Colombia Solidarity Campaign

- Fighting for Peace with Justice -


Bulletin archive - Bulletin Issue2 July?September 2001
Tuesday, 09 September 2008 14:12
The laws to allow privatisation were passed in 1993. After seven years of struggle, the government has succeeded in privatising about 50% of the public utilities in our country. That 50% are not privatised is due to the great resistance mounted by the Colombian workers.


In our case, EMCALI Cali Municipal Services, is the second biggest utilities provider in the country. It is one of the ten principal state corporations. EMCALI has 1.5 million customers, not only in the city but in nearby towns like Jamundí and Yumbo, and the surrounding rural area. Governments came trying to privatise the corporation. We as the trade union SINTRAEMCALI have been fighting very hard. We have put very concrete proposals with the perspective of defending EMCALI as a state employer, always with the dynamic of involving the community. These efforts, and this strategic unity has been the fundamental element that has allowed us to defeat the privatisation. That's why now we have a very positive outcome. The theme of our proposals is that the corporation has to be ethical as well as technically efficient. We believe that the state has a social function.

We have lost comrades to assassination squads. We have had three of our activists detained under the terrorism law. We have friends threatened, others have survived attempts on their lives, 70 are being processed by the state. These things are frame ups attempting to break our trade union organisation. We are saying to the world that despite the permanent threat and danger that the state has put us under, we have beaten off their privatisation!

Underlying our strategy, our primary ethic, is that we are not just workers, that is we are not only producers, we are also citizens and consumers of services as well. So we have a political and social commitment to our fellow Colombians. Secondly, our strategy has been to really study how EMCALI as a corporation works. We've studied it from the financial point of view, economically, and technically. And we thought, so why can't we administer this corporation? EMCALI has been in existence for 70 years and it has had many managers. They always arrive knowing absolutely nothing. We considered that we have the knowledge and the capacity to run this corporation that we know so well. So our proposal was based on the idea that we the workers would be running the corporation. Obviously more efficiently because we know what we are doing, and also more cheaply because we are not corrupt, unlike the managers before us. But all of this, to repeat, is because we have a commitment to supplying services as part of the common wealth, that is part of the patrimony of our country.

We opened up a space through our struggle. The local mayor and council accepted our proposal against the privatisation. We also entered discussions with the local businesses and the Chamber of Commerce. We got friends from within the political class, a minority, who helped us raise the problems of the city at the national level. We talked with every conceivable government ministry. We projected the idea right into the country's leadership that privatisation is not the only solution. We managed to get big debates in the Congress, in which we participated, although only allowed a few minutes.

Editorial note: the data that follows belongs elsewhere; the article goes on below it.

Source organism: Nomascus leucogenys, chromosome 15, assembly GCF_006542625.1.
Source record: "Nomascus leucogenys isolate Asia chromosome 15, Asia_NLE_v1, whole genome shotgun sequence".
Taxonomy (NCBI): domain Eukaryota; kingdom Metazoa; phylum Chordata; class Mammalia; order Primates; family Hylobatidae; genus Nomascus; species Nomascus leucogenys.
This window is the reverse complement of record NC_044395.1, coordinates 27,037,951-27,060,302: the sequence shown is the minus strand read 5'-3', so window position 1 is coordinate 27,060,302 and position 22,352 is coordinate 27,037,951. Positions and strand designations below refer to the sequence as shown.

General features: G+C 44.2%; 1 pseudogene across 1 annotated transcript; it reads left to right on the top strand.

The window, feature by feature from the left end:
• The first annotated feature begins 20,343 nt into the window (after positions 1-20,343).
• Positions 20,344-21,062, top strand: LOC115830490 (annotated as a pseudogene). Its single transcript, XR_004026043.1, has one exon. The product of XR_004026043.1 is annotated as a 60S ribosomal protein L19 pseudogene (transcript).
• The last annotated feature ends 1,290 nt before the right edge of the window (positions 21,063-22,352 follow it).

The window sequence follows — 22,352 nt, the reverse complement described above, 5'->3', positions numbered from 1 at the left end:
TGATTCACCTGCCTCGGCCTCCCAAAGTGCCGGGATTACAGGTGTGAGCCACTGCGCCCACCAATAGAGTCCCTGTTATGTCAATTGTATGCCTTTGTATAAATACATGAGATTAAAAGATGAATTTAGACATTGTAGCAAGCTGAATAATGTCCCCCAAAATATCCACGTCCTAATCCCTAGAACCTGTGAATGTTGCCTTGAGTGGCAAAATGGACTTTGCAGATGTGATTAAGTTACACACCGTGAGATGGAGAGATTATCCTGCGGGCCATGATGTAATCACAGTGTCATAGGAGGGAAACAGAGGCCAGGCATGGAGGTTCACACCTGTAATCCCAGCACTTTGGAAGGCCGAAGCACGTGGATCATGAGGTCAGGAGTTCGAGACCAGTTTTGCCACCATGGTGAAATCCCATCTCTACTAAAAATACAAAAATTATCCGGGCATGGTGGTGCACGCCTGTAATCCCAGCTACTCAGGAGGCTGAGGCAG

We worked in this reactionary terrain, but we held our own. We had a detailed proposal and we rebutted every argument and every falsehood. The final debate was at the end of March. By then the government gave in without putting up an argument. The government said that the trade union has got 10 months to apply its solution to saving the corporation. Obviously the politicians didn't give this for free, they did it to keep respect because through our programme of struggle, strikes, stoppages, demonstrations, we won the people to our side. This shows that the struggle opens up ways, the struggle of the workers gains them respect.

I insist that all of this was because we struggled and kept unity with the community to stop privatisation.

And so we have reached the point that in practical terms the corporation is in our hands. We are leading it. We have sacked all the corrupt managers, that is all of them. The new mayor appointed a new director, someone who we the workers accept. The director is implementing our plan. In place of the 8 main managers who we sacked, we have put in technical and professional workers, but each one must work as part of a team that knows about that sector. And they get their normal salary, which has saved a lot of money. We also got rid of corporation's administrative core, which had been involved in corruption. Again we have put in people who have the capacity for that work, but did not want to do it before because they didn't want to be involved in corruption. So there has been a complete change in the management of the corporation. But more than this, we now have general assemblies with the workers, so that the workers too change their attitude. Some of the workers have not been committed to the city or their employer. We are working daily to improve our services, we are redesigning the processes inside the corporation and changing constantly so that we can provide services more cheaply and get rid of corruption.

Our aim is to have an efficient corporation at the service of the community, at the service of the poor, and at the service of our country because public services should be the responsibility of the state and the workers have to guarantee this.



London Mining Network


The London Mining Network (LMN) is an alliance of human rights, development and environmental groups. We pledge to expose the role of companies, funders and government in the promotion of unacceptable mining projects.